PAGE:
Pre-war and post-war periods were times characterised by intense discussion around political ideas (Freeden 2006). From the birth of the term in the 18th century, and crossing the turbulent 19th and 20th centuries —intensely marked by wars and revolutions, as well as by the origins of major social changes— ideology has always been invoked in times of conflict. It happened when Gramsci (1892-1937), imprisoned from 1926 to 1933 by the Italian Fascist regime, wrote prominently on the idea of hegemony. Based on the Marxist understanding of ideology, and the concept of the ruling class, Gramsci “offers an account of the way that ruling ideology is produced, maintained and reproduced” (Lloyd 2003, 231); particularly, on the cultural aspects that explain inequality in the world. As Tower Sargent (2009) pointed out, Gramsci developed the aspects covered by ideology when choosing to look at the dispute between groups and their battle to settle their own ideas as dominant ones. Also, Gramsci sees ideology “deeply embedded in all language and culture” (Vincent 2010, 6). Another prominent theoretician of ideology is the above-mentioned Karl Mannheim. When summarising the main theories of ideology, Tower Sargent indicates that Mannheim also contributes with the notion of reality and democracy, proposing that individuals deal with ideology from two perspectives: total conception, and particular conception (2009, 7). In Ideology and Utopia - An Introduction to the Sociology of Knowledge, Mannheim explains that “total conception” is related to beliefs shared by a group, while “particular conception” relates to the point when one recognises others’ beliefs as opposed to their own, not recognising their own ideas as ideological and classifying the others’ beliefs as false (1954, 55).

In the 1960s, ideology was also used as a concept to analyse social action and life, including the political sphere and beyond (Heywood 2012). The notion of a “neutral concept” of ideology was subject to criticism, for being “so bland and generalised that it loses its critical edge”, according to Heywood (2012, 10). Moving towards the end of 20th century, the term ideology experimented a shaping process. Although there is a shared understanding that ideology is basically “an essentially contested concept” (Sargent 2009), it is also pointed out that studies on ideologies are rather fragmented, and academically-speaking not integrated, or at least not well discussed among the scholarly community (Leader Maynard 2013). In this context, and rather than theorising in order to attain an unambiguous definition, scholars have been devoted to organising the previous body of knowledge in recent times. For instance, Gerring, after cataloguing the contemporary definitions of ideology, suggested a framework containing all “attributes regularly associated with ideology” (1997, 958-959). He also alerted that the “neologisms” created by some social science scholars who were intrigued by the impairment when defining ideology, “fail to capture the political connotations of ideology” (Gerring 1997, 961). Leader Maynard (2013), on the other hand, put together an important work organising the contemporary studies that have analysed ideology over the past two decades by scope of research. He points out three “broad categories”: conceptual approaches, discursive approaches, and quantitative approaches, and proposes a “map of the field”, as defined by the author himself (Leader Maynard 2013, 299). Consequently, authors studying ideologies talk about a post-ideological time, the crisis of ideology, or the end of ideology (Schwarzmantel 1998; Freeden 2003, 2006; Lloyd 2003; Tower Sargent 2009; Heywood 2012) —that is, terms that emerged in the Cold War (Vincent 2010). Mostly, authors agree on the necessity of constantly reviewing the role of political ideologies in the contemporary world. However, when discussing the possibility of the end of ideology, critics can also be found —as in the case of Žižek, who labelled this idea as “naïve” and “following utilitarian motivation for late-capitalists” (2012, 34-35).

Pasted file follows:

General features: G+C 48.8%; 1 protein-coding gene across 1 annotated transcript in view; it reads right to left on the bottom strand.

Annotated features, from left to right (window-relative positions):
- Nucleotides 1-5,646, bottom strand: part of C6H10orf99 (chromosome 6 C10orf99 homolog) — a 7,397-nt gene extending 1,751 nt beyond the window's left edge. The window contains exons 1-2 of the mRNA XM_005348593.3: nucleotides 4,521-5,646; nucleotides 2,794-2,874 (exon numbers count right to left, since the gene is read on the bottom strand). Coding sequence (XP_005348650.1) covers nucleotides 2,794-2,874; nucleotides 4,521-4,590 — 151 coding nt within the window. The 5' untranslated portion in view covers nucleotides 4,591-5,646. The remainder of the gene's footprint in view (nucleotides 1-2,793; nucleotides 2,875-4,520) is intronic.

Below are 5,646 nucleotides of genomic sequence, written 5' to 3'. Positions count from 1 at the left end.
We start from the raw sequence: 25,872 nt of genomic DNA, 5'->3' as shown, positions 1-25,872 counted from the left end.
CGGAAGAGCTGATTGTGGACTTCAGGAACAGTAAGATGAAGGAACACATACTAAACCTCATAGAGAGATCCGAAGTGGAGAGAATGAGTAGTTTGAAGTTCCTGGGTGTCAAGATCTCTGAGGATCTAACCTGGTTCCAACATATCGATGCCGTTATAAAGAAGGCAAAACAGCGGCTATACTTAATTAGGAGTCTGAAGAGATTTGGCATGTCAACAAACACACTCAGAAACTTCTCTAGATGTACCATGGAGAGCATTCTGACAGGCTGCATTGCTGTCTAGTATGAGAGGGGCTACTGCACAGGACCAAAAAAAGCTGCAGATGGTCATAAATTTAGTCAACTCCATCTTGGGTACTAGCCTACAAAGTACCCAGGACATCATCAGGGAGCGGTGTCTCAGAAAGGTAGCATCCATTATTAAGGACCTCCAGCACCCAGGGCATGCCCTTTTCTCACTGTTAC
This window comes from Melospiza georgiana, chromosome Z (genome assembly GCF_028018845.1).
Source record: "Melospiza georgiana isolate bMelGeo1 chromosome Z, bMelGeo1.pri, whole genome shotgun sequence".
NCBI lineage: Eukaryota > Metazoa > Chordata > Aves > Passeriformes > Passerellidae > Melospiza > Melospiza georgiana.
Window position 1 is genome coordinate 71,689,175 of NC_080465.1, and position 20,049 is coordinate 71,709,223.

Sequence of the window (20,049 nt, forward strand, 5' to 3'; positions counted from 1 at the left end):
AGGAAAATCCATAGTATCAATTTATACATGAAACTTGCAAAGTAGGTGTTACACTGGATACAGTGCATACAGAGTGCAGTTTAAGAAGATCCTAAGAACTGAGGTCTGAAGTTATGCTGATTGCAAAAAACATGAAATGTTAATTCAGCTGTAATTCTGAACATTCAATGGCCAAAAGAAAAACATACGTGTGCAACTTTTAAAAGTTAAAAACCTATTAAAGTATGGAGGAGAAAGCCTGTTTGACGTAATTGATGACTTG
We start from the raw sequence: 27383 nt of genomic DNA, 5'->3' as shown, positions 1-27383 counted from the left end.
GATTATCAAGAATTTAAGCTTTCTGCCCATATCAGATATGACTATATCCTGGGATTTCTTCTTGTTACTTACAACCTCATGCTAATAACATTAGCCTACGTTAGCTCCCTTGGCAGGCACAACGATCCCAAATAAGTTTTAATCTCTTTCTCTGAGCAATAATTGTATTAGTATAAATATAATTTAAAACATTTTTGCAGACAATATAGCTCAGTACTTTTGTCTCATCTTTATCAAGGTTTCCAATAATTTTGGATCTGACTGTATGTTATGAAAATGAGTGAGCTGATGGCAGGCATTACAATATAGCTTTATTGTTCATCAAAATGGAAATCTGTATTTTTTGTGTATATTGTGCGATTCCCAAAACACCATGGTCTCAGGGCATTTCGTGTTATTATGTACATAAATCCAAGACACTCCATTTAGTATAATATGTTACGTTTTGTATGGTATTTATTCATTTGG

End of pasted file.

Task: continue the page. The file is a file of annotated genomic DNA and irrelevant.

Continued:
Finally, the most recent reflections about ideology are connected to the notion of the global market and capital, as defined by Hawkes in his book chapter “Ideology after 11 September” (2003, 180). The author sketches a necessary scrutiny of the connections between political power, global markets, social classes, human labour and the construction of ideological narratives. As Mészáros summarises: “The plain truth is that in our societies everything is ‘soaked in ideology’” (2005, 62).

From the different approaches to ideology summarised above, it is apparent that authors have built a solid theorisation that allows for the concept of ideology to be adopted by scholars who study the term in connection with other societal phenomena, such as culture, religion, and politics. This leads us to the more specific notion of political ideologies.

 

Political ideologies in the social sciences